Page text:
courtesy copy clients on communications with
opposing counsel, there are better options
for keeping a client up to date, such as blind

At the end of the day, the
best and most prudent
course of action, from an
ethics perspective, is for an
attorney to secure the
unambiguous consent of
the opposing counsel
before hitting "reply all."
copying the client, forwarding the sent email
to the client,16 or simply informing the client of
what has transpired between counsel. It is not
necessary to courtesy copy a client when a
lawyer does not intend for the client and
opposing counsel to engage directly with each
other over email. A lawyer who is on the
receiving end of a communication from an
opposing counsel who copies his own client
should heed the available guidance on Rule 4.2
and implied consent and exercise caution
when using the "reply all" function.
D.C. Bar legal ethics counsel are available for
confidential inquiries on the Legal Ethics Helpline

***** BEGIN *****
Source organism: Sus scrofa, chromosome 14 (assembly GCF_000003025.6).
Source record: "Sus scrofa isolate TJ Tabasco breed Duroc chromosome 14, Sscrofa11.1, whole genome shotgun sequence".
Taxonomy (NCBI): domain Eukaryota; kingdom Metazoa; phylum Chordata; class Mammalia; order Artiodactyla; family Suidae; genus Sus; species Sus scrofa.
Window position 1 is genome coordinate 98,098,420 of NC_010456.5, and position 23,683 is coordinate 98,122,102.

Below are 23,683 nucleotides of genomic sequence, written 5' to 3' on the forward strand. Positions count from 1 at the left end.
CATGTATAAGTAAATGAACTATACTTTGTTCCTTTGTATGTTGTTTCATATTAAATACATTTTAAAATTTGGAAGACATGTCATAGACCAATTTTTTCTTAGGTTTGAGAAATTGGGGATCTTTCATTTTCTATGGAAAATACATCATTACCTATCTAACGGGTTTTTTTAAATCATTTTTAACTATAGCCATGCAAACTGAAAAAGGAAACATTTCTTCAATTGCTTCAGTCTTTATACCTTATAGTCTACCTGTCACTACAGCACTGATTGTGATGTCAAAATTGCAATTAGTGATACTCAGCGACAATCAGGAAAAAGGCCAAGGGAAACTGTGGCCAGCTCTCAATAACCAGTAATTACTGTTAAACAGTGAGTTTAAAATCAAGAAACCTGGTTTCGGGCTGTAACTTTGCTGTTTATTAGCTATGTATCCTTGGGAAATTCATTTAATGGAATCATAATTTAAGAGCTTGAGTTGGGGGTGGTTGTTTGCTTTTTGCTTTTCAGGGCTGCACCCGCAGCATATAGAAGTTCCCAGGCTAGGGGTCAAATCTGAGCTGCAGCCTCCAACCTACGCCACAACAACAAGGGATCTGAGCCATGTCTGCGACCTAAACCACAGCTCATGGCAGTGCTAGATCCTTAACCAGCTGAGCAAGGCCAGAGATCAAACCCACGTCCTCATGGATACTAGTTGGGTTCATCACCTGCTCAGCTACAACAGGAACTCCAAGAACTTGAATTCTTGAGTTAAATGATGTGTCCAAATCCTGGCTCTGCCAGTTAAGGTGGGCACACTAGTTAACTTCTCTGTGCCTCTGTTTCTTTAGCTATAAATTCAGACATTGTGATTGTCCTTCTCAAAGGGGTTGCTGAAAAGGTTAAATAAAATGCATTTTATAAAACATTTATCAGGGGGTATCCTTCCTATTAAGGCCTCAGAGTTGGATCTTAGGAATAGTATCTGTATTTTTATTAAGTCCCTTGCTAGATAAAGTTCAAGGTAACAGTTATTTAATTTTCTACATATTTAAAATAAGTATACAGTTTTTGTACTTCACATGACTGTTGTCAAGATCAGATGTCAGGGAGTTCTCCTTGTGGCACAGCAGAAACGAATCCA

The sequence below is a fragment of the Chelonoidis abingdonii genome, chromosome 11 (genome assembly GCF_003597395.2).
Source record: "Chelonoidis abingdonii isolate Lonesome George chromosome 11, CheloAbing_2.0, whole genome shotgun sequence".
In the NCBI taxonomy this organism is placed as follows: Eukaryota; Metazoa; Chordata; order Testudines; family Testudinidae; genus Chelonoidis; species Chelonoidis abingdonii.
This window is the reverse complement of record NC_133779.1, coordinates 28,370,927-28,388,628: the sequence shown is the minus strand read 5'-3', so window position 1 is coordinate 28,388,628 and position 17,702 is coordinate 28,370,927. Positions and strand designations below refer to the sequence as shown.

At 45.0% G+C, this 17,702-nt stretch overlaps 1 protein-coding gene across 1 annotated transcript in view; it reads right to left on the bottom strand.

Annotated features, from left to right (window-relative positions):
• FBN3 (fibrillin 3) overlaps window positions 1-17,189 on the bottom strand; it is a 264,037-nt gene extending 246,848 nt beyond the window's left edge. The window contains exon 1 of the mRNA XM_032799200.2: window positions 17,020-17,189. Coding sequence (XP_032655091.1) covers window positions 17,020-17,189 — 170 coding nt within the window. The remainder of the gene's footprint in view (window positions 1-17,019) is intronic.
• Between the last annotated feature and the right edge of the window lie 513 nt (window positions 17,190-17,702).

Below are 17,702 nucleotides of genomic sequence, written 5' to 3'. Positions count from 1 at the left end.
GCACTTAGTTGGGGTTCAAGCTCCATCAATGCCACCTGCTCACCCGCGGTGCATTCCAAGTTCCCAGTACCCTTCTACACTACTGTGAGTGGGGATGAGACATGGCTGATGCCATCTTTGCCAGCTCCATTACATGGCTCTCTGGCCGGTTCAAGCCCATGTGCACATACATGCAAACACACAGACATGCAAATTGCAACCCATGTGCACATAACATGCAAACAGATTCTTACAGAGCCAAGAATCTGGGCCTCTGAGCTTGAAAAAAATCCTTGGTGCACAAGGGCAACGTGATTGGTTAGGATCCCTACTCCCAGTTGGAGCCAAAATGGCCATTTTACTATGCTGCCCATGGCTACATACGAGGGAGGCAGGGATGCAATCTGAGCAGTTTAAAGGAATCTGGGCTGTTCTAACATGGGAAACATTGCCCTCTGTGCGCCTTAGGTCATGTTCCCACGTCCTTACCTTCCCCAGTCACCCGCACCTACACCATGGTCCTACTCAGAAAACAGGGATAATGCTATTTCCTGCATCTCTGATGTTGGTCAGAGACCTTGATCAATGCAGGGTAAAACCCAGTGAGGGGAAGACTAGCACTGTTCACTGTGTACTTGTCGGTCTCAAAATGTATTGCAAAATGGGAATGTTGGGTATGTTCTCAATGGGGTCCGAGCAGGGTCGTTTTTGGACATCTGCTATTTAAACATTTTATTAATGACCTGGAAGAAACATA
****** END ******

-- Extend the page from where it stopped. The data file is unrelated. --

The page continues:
at 202-737-4700, ext. 1010, or at ethics@dcbar.org.

represented by a lawyer in a matter against
possible overreaching by other lawyers who
are participating in the matter, interference
by those lawyers with the client-lawyer
relationship and the uncounseled disclosure
of information relating to the representation.
	4	 "This rule applies even though the represented
person initiates or consents to the representa-
tion." D.C. Rule 4.2 comment [8].
	 5	 Rest. (Third) of the Law Governing Lawyers ยง 99
cmt. j.
	 6	 AK Bar Ass'n Eth. Op. 2018-1, alaskabar.org/wpcontent/uploads/2018-1.pdf.
	 7	 CA Formal Op. 2011-181, calbar.ca.gov/Portals/0/
documents/ethics/Opinions/2011-181%20
[10-0002]%20-%20PAW.pdf. Note that while
the other opinions cited focus specifically on
the "reply all" scenario, the California opinion
is focused on the broader issue of implied
consent and considers "reply all" as one of many
scenarios in its analysis.
	 8	 ISBA Prof'l Conduct Advisory Op. No. 19-05,
isba.org/sites/default/files/ethicsopinions/
Opinion%2019-05%20%28Email%20
Reply%29%28100119%29%20_0.pdf.
	 9	 KY Eth. Op. E-442, cdn.ymaws.com/www.
kybar.org/resource/resmgr/ethics_opinions_
(part_2)_/KBA_E-442.pdf.
	10	 Ass'n of the Bar of the City of NY Comm. on
Prof'l and Judicial Ethics, Formal Op. 2009-1,
nycbar.org/member-and-career-services/
committees/reports-listing/reports/detail/